What Is a Chemical Peel?
Chemical peel procedures involve the use of a chemical solution to remove damaged outer layers of skin from the face and body. Chemical peels are usually carried out for cosmetic reasons to enhance the appearance of the skin. They are also used to treat pre-cancerous skin growths, or to remove or soften acne and facial scars. Three chemical peel treatments are used for skin problems of varying intensity. These are Alphahydroxy Acids (AHAs); Trichloroacetic Acid (TCA); and Phenol.
Chemical Peel Formulas
Alphahydroxy Acid (AHA) is used in smoothing and improving skin texture; aiding acne control; and correcting uneven pigmentation. Trichloroacetic Acid (TCA) is used for a medium depth chemical peel, or for slightly stronger skin treatment. TCA can smooth fine surface wrinkles, remove superficial blemishes and correct pigment problems. This is the preferred treatment for darker-skinned patients. Phenol is the strongest chemical peel and is used to treat extensive skin damage caused by sunburn and aging. It can also help remove pre-cancerous growths.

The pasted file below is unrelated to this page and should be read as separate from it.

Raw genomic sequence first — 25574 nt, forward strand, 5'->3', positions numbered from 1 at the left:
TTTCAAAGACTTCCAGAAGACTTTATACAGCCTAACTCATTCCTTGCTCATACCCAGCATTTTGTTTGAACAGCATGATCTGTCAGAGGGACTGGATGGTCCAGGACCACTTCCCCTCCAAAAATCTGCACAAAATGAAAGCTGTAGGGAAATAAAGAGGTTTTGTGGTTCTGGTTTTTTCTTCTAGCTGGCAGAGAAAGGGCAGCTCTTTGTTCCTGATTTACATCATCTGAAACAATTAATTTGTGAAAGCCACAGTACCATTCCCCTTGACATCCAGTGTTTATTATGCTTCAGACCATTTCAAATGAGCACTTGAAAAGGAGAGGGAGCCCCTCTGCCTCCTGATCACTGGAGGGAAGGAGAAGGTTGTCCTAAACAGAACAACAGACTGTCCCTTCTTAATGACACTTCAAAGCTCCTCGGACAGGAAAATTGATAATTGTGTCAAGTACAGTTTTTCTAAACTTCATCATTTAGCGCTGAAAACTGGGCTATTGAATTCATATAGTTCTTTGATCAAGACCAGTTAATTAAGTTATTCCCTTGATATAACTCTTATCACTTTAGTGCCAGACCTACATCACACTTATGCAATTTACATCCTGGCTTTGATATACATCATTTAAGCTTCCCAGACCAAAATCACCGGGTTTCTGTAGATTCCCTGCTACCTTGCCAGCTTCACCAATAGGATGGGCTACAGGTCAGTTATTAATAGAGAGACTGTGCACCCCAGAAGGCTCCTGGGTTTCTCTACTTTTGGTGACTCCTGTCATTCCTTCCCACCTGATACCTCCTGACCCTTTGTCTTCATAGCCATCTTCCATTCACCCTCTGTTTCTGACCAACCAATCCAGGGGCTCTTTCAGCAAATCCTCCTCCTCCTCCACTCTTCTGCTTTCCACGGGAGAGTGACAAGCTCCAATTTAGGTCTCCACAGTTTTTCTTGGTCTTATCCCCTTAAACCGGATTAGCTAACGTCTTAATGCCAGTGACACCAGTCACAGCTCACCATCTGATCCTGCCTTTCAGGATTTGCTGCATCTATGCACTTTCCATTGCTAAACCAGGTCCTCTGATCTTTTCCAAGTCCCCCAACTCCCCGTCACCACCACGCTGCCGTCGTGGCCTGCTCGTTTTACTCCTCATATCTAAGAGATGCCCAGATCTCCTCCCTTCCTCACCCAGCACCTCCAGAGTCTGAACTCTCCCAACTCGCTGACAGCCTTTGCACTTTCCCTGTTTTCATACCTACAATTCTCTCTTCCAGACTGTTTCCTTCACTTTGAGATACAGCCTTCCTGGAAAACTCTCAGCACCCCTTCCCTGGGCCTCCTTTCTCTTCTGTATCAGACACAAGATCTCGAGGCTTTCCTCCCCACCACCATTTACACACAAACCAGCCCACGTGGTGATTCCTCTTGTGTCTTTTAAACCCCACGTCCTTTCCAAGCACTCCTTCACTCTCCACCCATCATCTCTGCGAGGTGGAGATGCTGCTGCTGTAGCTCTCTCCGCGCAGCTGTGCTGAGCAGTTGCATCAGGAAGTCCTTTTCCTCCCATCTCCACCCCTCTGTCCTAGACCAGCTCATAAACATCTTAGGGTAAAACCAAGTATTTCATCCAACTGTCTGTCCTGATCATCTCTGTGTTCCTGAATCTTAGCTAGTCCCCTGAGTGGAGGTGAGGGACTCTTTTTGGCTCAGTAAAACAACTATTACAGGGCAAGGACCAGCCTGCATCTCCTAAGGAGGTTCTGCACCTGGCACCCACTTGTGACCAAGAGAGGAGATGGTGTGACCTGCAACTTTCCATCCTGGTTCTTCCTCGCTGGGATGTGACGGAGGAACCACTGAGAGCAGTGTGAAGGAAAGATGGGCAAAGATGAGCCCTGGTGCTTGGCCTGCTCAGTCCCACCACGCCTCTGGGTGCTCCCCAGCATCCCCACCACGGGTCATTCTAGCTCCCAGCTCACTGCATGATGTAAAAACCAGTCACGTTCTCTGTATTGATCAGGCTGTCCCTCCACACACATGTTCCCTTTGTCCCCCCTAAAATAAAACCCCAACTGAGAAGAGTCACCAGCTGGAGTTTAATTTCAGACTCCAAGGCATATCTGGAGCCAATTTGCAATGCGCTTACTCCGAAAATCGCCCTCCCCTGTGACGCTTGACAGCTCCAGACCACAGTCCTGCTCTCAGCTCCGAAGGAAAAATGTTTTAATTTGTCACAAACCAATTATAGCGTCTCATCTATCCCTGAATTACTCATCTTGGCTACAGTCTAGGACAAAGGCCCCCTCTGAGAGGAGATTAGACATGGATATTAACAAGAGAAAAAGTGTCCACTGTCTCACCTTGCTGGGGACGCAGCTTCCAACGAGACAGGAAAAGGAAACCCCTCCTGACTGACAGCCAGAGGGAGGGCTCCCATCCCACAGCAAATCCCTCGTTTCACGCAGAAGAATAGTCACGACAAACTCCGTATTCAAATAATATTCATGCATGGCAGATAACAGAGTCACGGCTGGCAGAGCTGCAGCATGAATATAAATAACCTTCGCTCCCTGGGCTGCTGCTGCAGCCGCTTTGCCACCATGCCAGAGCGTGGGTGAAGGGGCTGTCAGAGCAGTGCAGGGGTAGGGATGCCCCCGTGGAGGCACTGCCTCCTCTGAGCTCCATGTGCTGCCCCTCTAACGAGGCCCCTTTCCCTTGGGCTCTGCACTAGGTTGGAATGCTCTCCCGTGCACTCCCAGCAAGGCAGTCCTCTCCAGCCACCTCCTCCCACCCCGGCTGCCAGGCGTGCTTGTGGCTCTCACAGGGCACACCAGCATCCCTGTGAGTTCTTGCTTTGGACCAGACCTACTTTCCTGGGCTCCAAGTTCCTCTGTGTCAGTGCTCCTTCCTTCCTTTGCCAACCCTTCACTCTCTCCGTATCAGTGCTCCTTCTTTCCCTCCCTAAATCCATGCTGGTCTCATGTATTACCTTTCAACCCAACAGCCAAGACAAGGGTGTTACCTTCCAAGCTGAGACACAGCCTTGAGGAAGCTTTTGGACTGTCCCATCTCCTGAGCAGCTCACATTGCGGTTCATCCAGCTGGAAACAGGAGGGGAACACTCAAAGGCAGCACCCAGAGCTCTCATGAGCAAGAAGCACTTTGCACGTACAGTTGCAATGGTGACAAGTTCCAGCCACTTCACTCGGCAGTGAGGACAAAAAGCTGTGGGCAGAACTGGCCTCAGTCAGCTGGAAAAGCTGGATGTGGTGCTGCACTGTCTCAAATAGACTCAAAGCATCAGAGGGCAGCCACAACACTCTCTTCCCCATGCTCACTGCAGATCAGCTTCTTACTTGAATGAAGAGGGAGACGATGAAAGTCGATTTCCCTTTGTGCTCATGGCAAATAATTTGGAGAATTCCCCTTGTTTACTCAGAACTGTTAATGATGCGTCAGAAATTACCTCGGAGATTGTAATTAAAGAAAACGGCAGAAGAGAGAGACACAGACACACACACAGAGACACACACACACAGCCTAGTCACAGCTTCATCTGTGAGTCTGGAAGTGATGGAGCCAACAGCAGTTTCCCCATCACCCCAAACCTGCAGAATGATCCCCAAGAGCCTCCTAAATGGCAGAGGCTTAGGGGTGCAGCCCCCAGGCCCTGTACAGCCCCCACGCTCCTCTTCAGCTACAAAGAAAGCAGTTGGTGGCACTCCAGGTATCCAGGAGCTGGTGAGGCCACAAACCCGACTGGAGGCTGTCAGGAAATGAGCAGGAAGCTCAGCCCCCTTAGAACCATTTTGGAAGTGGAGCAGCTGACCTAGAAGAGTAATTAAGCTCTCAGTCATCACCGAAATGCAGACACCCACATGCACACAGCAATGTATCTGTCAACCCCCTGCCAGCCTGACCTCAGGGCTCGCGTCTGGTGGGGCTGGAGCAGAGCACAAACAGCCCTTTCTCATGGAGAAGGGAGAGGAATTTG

Chemical Peel Treatments
Retin A, a medication derived from Vitamin A, is sometimes used to pre-treat the skin, thinning the surface layer and enabling even and deep penetration of the chemical solution. Alternatively, an AHA cream is used. Hydroquinone is a bleaching agent used with these treatments, for pigmentation problems. Chemical peels are carried out in the plastic surgeon’s office with, possibly, an overnight hospital stay. The chemical solutions used act as anesthetics and the patient may be sedated prior to the procedure as an aid to relaxation. The chemical peel solution is then applied to cleansed skin for a time determined by the required treatment, usually anywhere from 10 minutes for an AHA chemical peel to one or two hours for a full-face phenol chemical peel. By following the surgeon’s healthcare instructions, most patients resume normal activities immediately, or within one month.